Rep. Jim Himes (D-CT) contended the bill would provide much needed protection for students with "unique behavioral issues," such as autism: "This legislation is an important step toward ending inhumane treatment of children with autism and other disabilities who, like all students, should be able to trust their educators and feel completely safe in their school environments. There are, of course, rare and extreme emergencies where it may be necessary to physically intervene. But we affirm today, Mr. Speaker, that any behavioral intervention must be consistent with a child's right to be treated with dignity and to be free from abuse. With the help of this bill, teachers and school personnel will be trained regularly, and parents will be kept informed on the policies which keep our schools orderly and safe and on the alternatives available to traditional forms of restraint and seclusion. I'm grateful to my friends in the autism advocacy community, including Autism Speaks and the Greenwich-based Friends of Autistic People, for their tireless work on this issue. Children with autism deserve the same rights available to all children, a free and appropriate education, safety and dignity."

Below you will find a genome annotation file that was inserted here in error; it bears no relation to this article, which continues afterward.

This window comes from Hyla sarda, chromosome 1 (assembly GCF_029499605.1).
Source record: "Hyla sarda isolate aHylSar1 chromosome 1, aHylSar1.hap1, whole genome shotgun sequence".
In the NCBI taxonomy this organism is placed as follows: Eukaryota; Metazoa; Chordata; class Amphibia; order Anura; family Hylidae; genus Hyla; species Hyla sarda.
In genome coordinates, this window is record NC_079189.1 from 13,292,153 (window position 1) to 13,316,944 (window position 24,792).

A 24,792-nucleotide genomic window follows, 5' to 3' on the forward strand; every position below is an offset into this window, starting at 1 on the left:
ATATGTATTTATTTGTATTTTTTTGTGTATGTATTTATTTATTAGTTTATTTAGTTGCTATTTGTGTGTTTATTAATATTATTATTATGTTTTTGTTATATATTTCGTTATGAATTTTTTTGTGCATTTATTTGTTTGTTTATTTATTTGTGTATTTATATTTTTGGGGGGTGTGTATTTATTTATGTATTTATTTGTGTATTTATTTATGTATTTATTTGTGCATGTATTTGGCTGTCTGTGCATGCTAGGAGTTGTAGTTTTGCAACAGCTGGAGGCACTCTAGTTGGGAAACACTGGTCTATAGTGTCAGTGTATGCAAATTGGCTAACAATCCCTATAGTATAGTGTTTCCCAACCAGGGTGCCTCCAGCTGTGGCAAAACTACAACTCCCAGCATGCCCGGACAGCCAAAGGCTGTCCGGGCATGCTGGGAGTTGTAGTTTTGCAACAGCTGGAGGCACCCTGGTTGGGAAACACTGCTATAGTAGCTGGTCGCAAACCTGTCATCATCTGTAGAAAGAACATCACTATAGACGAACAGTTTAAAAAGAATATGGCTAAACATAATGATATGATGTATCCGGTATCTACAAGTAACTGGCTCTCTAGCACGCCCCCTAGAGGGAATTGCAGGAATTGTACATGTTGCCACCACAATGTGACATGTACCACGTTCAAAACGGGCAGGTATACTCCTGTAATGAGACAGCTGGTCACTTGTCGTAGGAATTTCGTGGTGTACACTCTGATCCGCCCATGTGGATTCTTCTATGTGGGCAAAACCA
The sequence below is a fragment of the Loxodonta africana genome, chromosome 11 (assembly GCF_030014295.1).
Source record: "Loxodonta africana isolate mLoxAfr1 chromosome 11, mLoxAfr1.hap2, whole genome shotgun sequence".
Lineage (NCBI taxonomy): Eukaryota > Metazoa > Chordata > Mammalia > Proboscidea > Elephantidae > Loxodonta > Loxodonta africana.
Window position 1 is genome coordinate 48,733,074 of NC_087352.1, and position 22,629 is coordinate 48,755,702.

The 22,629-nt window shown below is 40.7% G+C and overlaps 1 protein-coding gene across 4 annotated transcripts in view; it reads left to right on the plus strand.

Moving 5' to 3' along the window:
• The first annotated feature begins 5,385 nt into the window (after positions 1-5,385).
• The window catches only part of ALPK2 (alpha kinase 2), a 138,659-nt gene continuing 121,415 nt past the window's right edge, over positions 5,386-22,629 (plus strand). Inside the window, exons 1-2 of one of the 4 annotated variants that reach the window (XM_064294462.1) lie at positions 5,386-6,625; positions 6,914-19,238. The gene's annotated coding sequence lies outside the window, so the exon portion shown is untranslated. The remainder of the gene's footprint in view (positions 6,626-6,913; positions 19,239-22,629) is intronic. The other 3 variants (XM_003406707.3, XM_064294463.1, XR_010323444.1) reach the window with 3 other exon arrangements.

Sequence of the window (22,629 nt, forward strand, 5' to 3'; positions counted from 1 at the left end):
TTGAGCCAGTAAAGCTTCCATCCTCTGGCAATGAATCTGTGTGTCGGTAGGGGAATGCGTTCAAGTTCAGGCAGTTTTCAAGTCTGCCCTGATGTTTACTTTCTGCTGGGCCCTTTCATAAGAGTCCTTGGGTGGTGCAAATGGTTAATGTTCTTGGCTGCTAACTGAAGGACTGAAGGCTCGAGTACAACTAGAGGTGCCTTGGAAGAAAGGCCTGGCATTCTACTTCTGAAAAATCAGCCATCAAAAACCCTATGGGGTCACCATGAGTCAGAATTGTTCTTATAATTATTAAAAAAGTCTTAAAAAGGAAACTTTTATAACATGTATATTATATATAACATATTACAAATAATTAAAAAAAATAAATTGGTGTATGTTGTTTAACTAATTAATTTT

Rep. John Kline (R-MN) argued the problem of abuse or injury in schools is a matter best left to the states, and contended the bill would lead to an explosion in litigation : " The question today is: Who is best equipped to create and enforce those policies? To answer that question, I would point to a letter from the Council of the Great City Schools, which States, ``Every injury to a student in school is a matter of serious concern, but all such incidents are not necessarily matters of Federal law.'' In fact, until recently, the U.S. Department of Education was not even collecting data on the use of seclusion and restraint tactics in schools. The Department has no experience or expertise regulating in this area. Yet, H.R. 4247 would establish a new, one-size-fits-all Federal framework that overrules the work of these states….Another likely consequence of H.R. 4247 is increased litigation. The bill's vague and overly broad language is an invitation to trial lawyers who will eagerly take every opportunity to sue school districts who grapple with confusing and stringent new requirements. H.R. 4247 creates a climate of legal dispute by expanding the role of the protection and advocacy system of State-based trial lawyers, a clear recognition that seclusion and restraint are to become litigation magnets. In fact, there's a very real danger that schools will stop addressing safety issues entirely out of fear they could be sued. Instead, schools may resort to law enforcement to manage physically disruptive or threatening students. This will mean fewer students in the classroom and more students in police handcuffs."